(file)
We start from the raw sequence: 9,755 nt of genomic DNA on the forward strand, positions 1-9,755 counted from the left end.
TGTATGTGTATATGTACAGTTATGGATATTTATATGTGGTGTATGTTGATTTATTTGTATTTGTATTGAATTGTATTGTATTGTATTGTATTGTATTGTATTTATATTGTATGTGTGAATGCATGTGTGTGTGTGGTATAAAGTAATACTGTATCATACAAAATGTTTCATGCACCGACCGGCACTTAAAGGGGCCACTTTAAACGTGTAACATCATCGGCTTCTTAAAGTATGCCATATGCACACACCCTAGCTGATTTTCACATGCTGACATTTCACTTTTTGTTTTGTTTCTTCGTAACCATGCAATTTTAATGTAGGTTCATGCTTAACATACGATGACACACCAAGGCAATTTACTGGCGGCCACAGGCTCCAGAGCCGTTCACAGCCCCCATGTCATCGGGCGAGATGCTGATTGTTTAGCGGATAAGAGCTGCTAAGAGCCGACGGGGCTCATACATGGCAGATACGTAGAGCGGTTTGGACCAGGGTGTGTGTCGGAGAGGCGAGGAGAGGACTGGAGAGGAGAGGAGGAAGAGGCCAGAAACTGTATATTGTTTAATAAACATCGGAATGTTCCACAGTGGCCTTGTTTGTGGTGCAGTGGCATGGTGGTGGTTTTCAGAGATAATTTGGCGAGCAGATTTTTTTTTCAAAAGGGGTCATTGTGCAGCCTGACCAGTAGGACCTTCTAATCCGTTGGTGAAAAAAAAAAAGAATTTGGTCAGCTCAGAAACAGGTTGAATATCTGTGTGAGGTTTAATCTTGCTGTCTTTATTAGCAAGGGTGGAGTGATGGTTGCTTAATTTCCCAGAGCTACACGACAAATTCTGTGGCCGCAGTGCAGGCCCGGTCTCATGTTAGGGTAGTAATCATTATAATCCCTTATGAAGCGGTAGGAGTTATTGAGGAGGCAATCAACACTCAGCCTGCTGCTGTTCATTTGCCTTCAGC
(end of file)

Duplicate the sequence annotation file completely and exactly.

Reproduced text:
We start from the raw sequence: 9,755 nt of genomic DNA on the forward strand, positions 1-9,755 counted from the left end.
TGTATGTGTATATGTACAGTTATGGATATTTATATGTGGTGTATGTTGATTTATTTGTATTTGTATTGAATTGTATTGTATTGTATTGTATTGTATTGTATTTATATTGTATGTGTGAATGCATGTGTGTGTGTGGTATAAAGTAATACTGTATCATACAAAATGTTTCATGCACCGACCGGCACTTAAAGGGGCCACTTTAAACGTGTAACATCATCGGCTTCTTAAAGTATGCCATATGCACACACCCTAGCTGATTTTCACATGCTGACATTTCACTTTTTGTTTTGTTTCTTCGTAACCATGCAATTTTAATGTAGGTTCATGCTTAACATACGATGACACACCAAGGCAATTTACTGGCGGCCACAGGCTCCAGAGCCGTTCACAGCCCCCATGTCATCGGGCGAGATGCTGATTGTTTAGCGGATAAGAGCTGCTAAGAGCCGACGGGGCTCATACATGGCAGATACGTAGAGCGGTTTGGACCAGGGTGTGTGTCGGAGAGGCGAGGAGAGGACTGGAGAGGAGAGGAGGAAGAGGCCAGAAACTGTATATTGTTTAATAAACATCGGAATGTTCCACAGTGGCCTTGTTTGTGGTGCAGTGGCATGGTGGTGGTTTTCAGAGATAATTTGGCGAGCAGATTTTTTTTTCAAAAGGGGTCATTGTGCAGCCTGACCAGTAGGACCTTCTAATCCGTTGGTGAAAAAAAAAAAGAATTTGGTCAGCTCAGAAACAGGTTGAATATCTGTGTGAGGTTTAATCTTGCTGTCTTTATTAGCAAGGGTGGAGTGATGGTTGCTTAATTTCCCAGAGCTACACGACAAATTCTGTGGCCGCAGTGCAGGCCCGGTCTCATGTTAGGGTAGTAATCATTATAATCCCTTATGAAGCGGTAGGAGTTATTGAGGAGGCAATCAACACTCAGCCTGCTGCTGTTCATTTGCCTTCAGC